Section (2) sync_file_range
sync_file_range — sync a file segment with disk
#define _GNU_SOURCE /* See feature_test_macros(7) */ #include <fcntl.h>
|unsigned int flags
fine control when synchronizing the open file referred to by
the file descriptor
fd with disk.
offset is the
starting byte of the file range to be synchronized.
nbytes specifies the
length of the range to be synchronized, in bytes; if
nbytes is zero, then
all bytes from
through to the end of file are synchronized. Synchronization
is in units of the system page size:
offset is rounded down to a
(offset+nbytes-1) is rounded
up to a page boundary.
argument can include any of the following values:
Wait upon write-out of all pages in the specified range that have already been submitted to the device driver for write-out before performing any write.
Initiate write-out of all dirty pages in the specified range which are not presently submitted write-out. Note that even this may block if you attempt to write more than request queue size.
Wait upon write-out of all pages in the range after performing any write.
as 0 is permitted, as a no-op.
This system call is extremely dangerous and should not
be used in portable programs. None of these operations
writes out the file_zsingle_quotesz_s metadata. Therefore, unless the
application is strictly performing overwrites of
already-instantiated disk blocks, there are no guarantees
that the data will be available after a crash. There is no
user interface to know if a write is purely an overwrite.
On filesystems using copy-on-write semantics (e.g.,
overwrite of existing allocated blocks is impossible. When
writing into preallocated space, many filesystems also
require calls into the block allocator, which this system
call does not sync out to disk. This system call does not
flush disk write caches and thus does not provide any data
integrity on systems with volatile disk write caches.
will detect any I/O errors or ENOSPC conditions and will return these
to the caller.
Useful combinations of the
flags bits are:
- SYNC_FILE_RANGE_WAIT_BEFORE | SYNC_FILE_RANGE_WRITE
Ensures that all pages in the specified range which were dirty when
sync_file_range() was called are placed under write-out. This is a start-write-for-data-integrity operation.
Start write-out of all dirty pages in the specified range which are not presently under write-out. This is an asynchronous flush-to-disk operation. This is not suitable for data integrity operations.
Wait for completion of write-out of all pages in the specified range. This can be used after an earlier SYNC_FILE_RANGE_WAIT_BEFORE | SYNC_FILE_RANGE_WRITE operation to wait for completion of that operation, and obtain its result.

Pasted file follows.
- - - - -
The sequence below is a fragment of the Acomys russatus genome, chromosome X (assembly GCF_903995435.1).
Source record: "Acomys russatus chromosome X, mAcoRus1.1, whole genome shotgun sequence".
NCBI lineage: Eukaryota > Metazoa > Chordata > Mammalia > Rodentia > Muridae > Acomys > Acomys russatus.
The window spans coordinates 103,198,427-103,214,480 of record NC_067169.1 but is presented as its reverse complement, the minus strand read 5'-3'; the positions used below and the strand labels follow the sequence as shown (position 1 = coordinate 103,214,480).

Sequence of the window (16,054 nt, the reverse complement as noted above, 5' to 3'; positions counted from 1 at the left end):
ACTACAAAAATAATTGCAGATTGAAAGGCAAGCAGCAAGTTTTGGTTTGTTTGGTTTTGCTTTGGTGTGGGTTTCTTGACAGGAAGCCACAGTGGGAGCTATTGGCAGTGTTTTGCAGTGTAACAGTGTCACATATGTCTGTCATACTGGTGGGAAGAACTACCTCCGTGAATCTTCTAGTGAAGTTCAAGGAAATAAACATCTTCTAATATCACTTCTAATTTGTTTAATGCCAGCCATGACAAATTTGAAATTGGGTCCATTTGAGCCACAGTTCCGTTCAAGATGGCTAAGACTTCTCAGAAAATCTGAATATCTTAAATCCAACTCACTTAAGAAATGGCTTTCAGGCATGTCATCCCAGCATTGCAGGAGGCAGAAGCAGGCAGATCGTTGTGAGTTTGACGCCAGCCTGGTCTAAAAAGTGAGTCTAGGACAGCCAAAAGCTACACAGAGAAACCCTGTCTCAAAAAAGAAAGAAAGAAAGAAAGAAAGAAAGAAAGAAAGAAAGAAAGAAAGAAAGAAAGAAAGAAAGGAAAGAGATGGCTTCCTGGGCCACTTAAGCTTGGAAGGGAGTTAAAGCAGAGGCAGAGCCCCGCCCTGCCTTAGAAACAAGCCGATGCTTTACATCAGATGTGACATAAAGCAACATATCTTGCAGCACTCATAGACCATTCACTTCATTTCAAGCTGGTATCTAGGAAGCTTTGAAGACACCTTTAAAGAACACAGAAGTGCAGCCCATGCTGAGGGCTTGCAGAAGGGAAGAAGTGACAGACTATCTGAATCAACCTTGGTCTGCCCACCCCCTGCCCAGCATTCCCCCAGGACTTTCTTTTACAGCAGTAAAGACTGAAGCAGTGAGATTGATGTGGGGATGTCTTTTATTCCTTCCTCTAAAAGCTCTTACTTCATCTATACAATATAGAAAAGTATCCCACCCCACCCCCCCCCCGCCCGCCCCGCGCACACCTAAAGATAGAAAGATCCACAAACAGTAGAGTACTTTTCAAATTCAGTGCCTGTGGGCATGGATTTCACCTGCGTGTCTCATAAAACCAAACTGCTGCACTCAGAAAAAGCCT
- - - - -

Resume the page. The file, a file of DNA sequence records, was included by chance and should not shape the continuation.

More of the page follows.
- SYNC_FILE_RANGE_WAIT_BEFORE | SYNC_FILE_RANGE_WRITE | SYNC_FILE_RANGE_WAIT_AFTER
This is a write-for-data-integrity operation that will ensure that all pages in the specified range which were dirty when
sync_file_range() was called are committed to disk.
sync_file_range() returns 0; on failure
−1 is returned and
is set to indicate the error.
fdis not a valid file descriptor.
flagsspecifies an invalid bit; or
Out of memory.
Out of disk space.
fdrefers to something other than a regular file, a block device, or a directory.
Some architectures (e.g., PowerPC, ARM) need 64-bit
arguments to be aligned in a suitable pair of registers. On
such architectures, the call signature of
sync_file_range() shown in the SYNOPSIS
would force a register to be wasted as padding between the
offset arguments. (See
syscall(2) for details.)
Therefore, these architectures define a different system
call that orders the arguments suitably:
unsigned int flags,
The behavior of this system call is otherwise exactly
the same as
A system call with this signature first appeared on the
ARM architecture in Linux 2.6.20, with the name
arm_sync_file_range(). It was
renamed in Linux 2.6.22, when the analogous system call was
added for PowerPC. On architectures where glibc support is
provided, glibc transparently wraps
sync_file_range2() under the name
This page is part of release 4.16 of the Linux
man-pages project. A
description of the project, information about reporting bugs,
and the latest version of this page, can be found at
Copyright (c) 2006 Andrew Morton <akpmosdl.org>
and Copyright 2006 Michael Kerrisk <mtk.manpagesgmail.com>
Permission is granted to make and distribute verbatim copies of this
manual provided the copyright notice and this permission notice are
preserved on all copies.
Permission is granted to copy and distribute modified versions of this
manual under the conditions for verbatim copying, provided that the
entire resulting derived work is distributed under the terms of a
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Since the Linux kernel and libraries are constantly changing, this
manual page may be incorrect or out-of-date. The author(s) assume no
responsibility for errors or omissions, or for damages resulting from
the use of the information contained herein. The author(s) may not
have taken the same level of care in the production of this manual,
which is licensed free of charge, as they might when working
Formatted or processed versions of this manual, if unaccompanied by
the source, must acknowledge the copyright and authors of this work.
2006-07-05 Initial creation, Michael Kerrisk based on
Andrew Morton_zsingle_quotesz_s comments in fs/sync.c
2010-10-09, mtk, Document sync_file_range2()